CHICAGO—John “Jay” Surufka knows a lot about growing things because he has been doing it for 90 years.
The 97-year-old World War II Army veteran said that’s what his family did when he was growing up in Harvey, a suburb south of Chicago.
“At that time, people didn’t have all of the things they have today. You raised your food,” Surufka said. “My dad said, ‘If you want a nice lawn, learn to eat grass. If you don’t want to eat grass, then you have a garden.’ That’s how it was.”
He is one of 13 children — two died during the Spanish flu pandemic.
Surufka continued gardening when he and his wife bought their own house in Harvey. They grew fruit trees along with vegetables in the garden. His wife has since passed away and for the past 17 years, he’s worked with Father Ken Fleck in the gardens at St. George Parish in Tinley Park, not far from Harvey.
People have always been surprised at how he can seemingly grow anything anywhere, he said.
“This all comes from experience,” Surufka told the Chicago Catholic, newspaper of the Archdiocese of Chicago.
Just ask him about gardening and he’ll tell stories of picking onions on farms in South Holland, Illinois, with his family when he was younger, earning money while doing it. He’ll tell you how to make compost for your gardens and how to use grass clippings for mulch. He’ll tell you about the large tomatoes, peppers and cucumbers he has grown — not to mention giant pumpkins.
He also likes to cook and bake and his chili has taken second place in two cookoffs. At St. George, he has his own patch where he grows cucumbers.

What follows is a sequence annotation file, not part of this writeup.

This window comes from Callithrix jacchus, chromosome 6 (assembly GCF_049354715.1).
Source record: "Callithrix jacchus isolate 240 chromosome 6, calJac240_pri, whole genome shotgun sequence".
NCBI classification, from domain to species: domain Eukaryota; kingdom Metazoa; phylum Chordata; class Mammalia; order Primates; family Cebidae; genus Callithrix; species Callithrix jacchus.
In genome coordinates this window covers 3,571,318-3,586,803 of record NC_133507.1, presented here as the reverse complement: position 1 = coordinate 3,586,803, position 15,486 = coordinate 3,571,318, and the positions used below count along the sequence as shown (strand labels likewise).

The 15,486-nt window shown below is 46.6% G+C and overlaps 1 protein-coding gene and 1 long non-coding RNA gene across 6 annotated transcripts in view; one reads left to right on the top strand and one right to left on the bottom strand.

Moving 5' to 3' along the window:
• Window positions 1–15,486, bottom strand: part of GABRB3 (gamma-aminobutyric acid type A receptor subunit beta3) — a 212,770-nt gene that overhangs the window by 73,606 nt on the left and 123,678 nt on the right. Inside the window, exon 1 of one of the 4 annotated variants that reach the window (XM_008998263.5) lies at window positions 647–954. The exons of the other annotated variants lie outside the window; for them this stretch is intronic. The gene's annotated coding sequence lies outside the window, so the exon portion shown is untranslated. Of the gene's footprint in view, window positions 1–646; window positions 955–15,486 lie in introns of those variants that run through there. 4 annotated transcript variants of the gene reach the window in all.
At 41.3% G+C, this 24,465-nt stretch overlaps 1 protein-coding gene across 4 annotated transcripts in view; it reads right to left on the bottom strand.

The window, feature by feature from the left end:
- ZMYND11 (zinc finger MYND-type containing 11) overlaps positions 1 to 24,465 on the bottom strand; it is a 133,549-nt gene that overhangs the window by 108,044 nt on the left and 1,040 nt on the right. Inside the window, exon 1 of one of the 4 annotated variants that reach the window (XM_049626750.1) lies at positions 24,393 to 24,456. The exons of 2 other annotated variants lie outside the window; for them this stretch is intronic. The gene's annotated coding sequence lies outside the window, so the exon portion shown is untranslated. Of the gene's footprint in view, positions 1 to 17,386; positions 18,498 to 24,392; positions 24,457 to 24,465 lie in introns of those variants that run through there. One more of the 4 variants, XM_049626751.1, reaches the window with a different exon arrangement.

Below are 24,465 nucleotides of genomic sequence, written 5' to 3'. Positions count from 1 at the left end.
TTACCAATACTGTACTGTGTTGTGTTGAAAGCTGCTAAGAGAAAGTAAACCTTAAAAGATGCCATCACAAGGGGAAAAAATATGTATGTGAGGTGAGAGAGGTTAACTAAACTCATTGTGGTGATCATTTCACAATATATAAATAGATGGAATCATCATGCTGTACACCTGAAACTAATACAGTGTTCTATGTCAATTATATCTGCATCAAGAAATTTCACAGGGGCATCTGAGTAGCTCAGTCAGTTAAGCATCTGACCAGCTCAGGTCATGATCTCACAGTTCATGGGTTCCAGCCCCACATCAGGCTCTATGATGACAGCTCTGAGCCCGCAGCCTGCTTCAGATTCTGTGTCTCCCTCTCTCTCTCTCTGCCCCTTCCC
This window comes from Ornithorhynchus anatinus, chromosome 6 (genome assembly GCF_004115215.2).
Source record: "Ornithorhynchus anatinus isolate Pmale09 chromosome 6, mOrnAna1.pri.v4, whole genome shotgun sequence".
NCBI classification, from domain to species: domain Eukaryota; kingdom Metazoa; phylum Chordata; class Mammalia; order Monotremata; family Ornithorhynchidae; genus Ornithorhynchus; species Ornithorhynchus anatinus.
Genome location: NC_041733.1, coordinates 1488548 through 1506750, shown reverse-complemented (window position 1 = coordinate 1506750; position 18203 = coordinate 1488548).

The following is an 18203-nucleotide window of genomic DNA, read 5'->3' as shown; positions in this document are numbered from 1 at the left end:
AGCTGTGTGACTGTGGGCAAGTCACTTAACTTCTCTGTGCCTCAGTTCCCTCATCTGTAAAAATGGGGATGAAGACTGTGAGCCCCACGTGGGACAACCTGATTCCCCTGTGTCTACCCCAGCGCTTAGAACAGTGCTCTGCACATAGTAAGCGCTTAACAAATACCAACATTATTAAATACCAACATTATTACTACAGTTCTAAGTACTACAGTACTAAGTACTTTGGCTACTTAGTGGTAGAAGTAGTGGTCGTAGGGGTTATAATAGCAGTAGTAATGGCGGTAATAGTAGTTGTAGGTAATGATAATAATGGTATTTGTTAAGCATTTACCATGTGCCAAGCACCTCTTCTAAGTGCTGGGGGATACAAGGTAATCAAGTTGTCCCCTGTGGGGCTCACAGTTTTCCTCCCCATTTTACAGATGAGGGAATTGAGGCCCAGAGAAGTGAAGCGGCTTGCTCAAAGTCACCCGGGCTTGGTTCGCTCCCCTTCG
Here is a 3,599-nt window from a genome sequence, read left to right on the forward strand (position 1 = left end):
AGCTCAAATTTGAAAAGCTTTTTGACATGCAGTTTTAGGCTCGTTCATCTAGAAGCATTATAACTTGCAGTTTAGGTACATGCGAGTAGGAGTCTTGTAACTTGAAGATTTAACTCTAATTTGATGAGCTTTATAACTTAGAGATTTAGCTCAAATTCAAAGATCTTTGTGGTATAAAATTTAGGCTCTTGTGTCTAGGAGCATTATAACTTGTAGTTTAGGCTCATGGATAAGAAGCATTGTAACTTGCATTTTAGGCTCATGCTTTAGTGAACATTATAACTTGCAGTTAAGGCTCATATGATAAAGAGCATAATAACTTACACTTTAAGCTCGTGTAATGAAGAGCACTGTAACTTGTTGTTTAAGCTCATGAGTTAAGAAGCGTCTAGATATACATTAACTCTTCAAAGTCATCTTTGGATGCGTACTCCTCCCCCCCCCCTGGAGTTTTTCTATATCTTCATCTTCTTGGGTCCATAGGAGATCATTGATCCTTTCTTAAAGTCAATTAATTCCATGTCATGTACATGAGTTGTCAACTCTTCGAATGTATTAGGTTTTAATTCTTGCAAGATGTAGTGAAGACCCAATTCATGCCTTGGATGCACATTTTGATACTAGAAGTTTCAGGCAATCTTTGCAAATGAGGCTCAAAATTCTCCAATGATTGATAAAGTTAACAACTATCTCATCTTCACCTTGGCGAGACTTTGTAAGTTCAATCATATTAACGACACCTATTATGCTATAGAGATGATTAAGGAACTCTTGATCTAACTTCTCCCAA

“Every morning he will be out here on his hands and knees with this Army shovel from World War II combating the weeds,” Father Fleck said. “The weeds don’t stand a chance. This will be the cleanest garden you’ll see in Tinley Park.”
Gardening gives him a chance for exercise and to be out in the fresh air, Surufka said.
“I enjoy it because I live alone. I have no kids at home. I don’t have a job because I’m retired from Butternut Bread,” he said. “It gives me something to do. In the summertime, I’m in the garden before daybreak.”
He also enjoys giving back to the community.
“I’m doing something that’s beneficial. We’re raising food for the food pantry,” he said.
The veteran is an asset to the parish community, Father Fleck said.
“He is a man of deep faith, a man committed to the parish and to his family and his family of faith. He’s also committed to the gardening because he knows that this food goes to people at the Tinley Park Food Pantry,” the pastor said. “He is a living example of what it means to be a man of faith and to put faith into action.”
By Joyce Duriga, editor of the Chicago Catholic, newspaper of the Archdiocese of Chicago.